‘From page to stage’: Eleanor Roosevelt comes to life at Marion Art Center
MARION — Ten years ago, local playwright Cynthia Krause penned a one-woman show celebrating the life of First Lady Eleanor Roosevelt. Now, thanks to the Marion Art Center’s Playwright Incubator, “An Hour with Eleanor” will finally be in the spotlight.
The Playwright Incubator takes local, unpublished playwrights and helps bring their ideas “from page to stage,” said program mentor Maura Barry Van Voris.
Maura and the show’s director Richard Van Voris workshopped the play with Krause.
“We read a lot of applicants [and] when we read [Krause’s] script it really stood out to us both,” said Maura, who has been heavily involved in local, national and international theater.
“An Hour with Eleanor” tells the story of Roosevelt’s time as first lady and her humanitarian work.
“She was outstanding,” said veteran actress Linda Monchik, who plays the title role. “People revered her in the 20th century. [Others] tried to pull her down because of her physicality, but they couldn’t conquer her kindness or genuine spirit of compassion.”
Krause said she wrote this play in part because “Eleanor has been ignored.”
“She sacrificed her life for the good of the community and the world,” Krause said, “and I think she needed to have a refocus on her.”
“An Hour with Eleanor” was the first script chosen for the Marion Art Center’s Playwright Incubator program, said Maura.
For Monchik, the Marion Art Center is a “good place” to put on a play like this one.
“It’s small, it's intimate, the stakes aren’t that high and yet the sensibility is high,” she said. “People [here] have fine taste in theater, and if you fall, it’s not going to be in the New York Times.”
Since March 2022, Maura and her father have worked with Krause and Monchik to bring the story to life.
The team made cuts, additions and changes to the script, even well into the rehearsal process.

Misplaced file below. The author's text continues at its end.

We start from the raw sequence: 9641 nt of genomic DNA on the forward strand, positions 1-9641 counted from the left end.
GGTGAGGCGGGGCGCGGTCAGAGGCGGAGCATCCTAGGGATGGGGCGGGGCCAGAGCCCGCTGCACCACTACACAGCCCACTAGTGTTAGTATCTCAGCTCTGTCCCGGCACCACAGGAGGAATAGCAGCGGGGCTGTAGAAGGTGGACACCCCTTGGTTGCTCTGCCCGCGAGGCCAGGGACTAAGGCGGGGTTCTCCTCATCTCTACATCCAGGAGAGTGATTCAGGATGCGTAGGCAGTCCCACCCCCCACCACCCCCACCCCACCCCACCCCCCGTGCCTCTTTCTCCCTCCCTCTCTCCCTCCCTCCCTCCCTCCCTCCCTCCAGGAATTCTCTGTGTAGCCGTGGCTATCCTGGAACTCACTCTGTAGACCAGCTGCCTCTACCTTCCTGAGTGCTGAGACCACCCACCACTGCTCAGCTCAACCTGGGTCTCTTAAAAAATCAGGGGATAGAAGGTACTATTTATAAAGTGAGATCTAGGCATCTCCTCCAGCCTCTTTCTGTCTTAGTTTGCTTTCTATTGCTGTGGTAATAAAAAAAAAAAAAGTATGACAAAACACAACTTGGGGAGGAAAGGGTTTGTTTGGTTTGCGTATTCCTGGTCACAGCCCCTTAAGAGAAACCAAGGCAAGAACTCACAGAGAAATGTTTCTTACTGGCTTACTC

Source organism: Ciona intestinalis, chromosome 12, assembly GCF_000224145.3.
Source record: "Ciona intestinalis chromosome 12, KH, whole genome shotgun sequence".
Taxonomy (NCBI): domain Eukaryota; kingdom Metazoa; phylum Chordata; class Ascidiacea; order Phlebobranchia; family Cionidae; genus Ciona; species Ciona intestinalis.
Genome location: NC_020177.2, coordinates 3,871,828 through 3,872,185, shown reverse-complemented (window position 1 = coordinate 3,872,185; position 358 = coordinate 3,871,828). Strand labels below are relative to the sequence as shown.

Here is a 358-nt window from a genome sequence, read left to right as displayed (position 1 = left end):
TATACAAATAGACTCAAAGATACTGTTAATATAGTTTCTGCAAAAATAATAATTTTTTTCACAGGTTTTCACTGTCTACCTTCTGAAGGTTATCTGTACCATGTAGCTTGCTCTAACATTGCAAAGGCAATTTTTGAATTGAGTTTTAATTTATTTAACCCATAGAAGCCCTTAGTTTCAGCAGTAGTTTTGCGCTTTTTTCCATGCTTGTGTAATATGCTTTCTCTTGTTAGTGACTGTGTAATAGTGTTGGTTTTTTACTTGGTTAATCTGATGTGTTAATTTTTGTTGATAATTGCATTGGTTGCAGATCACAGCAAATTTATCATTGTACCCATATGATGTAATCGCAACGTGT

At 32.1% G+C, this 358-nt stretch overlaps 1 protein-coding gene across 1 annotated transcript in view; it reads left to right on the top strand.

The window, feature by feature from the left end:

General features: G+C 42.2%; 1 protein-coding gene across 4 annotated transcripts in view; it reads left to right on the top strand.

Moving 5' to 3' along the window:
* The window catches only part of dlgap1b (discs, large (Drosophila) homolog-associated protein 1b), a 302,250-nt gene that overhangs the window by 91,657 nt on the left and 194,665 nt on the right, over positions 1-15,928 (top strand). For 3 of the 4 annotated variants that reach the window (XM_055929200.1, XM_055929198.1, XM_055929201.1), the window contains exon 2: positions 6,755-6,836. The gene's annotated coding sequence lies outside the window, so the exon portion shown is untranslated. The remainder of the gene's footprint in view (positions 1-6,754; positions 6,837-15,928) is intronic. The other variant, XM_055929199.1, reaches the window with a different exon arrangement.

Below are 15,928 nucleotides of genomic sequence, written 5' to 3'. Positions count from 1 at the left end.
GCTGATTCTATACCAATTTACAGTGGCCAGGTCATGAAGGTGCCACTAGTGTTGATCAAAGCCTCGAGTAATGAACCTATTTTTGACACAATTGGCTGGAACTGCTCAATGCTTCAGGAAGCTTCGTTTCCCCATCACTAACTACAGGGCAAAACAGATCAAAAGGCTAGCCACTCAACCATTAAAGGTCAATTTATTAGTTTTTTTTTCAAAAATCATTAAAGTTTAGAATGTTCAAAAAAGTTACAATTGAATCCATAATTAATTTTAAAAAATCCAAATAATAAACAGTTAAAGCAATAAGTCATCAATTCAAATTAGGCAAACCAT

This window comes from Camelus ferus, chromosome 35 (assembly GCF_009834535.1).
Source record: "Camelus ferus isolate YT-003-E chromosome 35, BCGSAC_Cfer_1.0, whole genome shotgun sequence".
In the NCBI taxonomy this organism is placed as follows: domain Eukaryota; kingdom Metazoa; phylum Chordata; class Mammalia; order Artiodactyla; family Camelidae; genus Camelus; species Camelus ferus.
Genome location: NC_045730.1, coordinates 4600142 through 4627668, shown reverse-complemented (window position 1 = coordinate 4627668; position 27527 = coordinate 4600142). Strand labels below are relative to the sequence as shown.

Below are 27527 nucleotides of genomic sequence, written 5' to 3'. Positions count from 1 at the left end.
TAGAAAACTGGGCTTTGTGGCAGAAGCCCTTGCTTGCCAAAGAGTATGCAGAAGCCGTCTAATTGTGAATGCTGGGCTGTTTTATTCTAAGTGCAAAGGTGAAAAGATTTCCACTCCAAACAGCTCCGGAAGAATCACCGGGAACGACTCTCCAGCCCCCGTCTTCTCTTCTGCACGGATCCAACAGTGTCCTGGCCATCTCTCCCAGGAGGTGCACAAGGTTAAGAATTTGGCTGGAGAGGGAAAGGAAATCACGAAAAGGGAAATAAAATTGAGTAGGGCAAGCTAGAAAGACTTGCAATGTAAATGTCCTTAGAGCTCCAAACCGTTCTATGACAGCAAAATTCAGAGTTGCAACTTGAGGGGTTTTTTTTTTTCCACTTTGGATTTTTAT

“Once we started listening and hearing the words … it [came] to life a lot more,” said Maura.
In fact, during a rehearsal on April 21, Monchik collaborated with the production team on the timing for her entrance and what music would play as she walked on stage.
In order to make a bigger impact on audiences, Maura and her father realized that the show could benefit from images, sound and music.
Music and images “help the actor work off of something,” Maura said. “It helps us, as an audience in the modern age who are so used to images, to see what [life] looked like [in Roosevelt’s time].”
Richard explained how, throughout the show, images will be projected onto shadow boxes that are “visual reflections” of Roosevelt’s thoughts, ideas and memories.
According to Maura, Monchik undertook an “absolutely extraordinary” amount of background research and text analysis to embody the role of Eleanor Roosevelt.
“My whole search was to find Eleanor, as it was for [Krause],” said Monchik. “This is a work of art … We bring it together and that’s what makes theater so unique and so beautiful. It's the dance of the production team.”
The debut performance of “An Hour with Eleanor” during South Coast Spring Arts on Saturday, May 13 has sold out. Tickets can still be purchased online for performances on Sunday, May 21 and Sunday, May 28. For more information, visit www.marionartcenter.org/events/eleanor-052123/.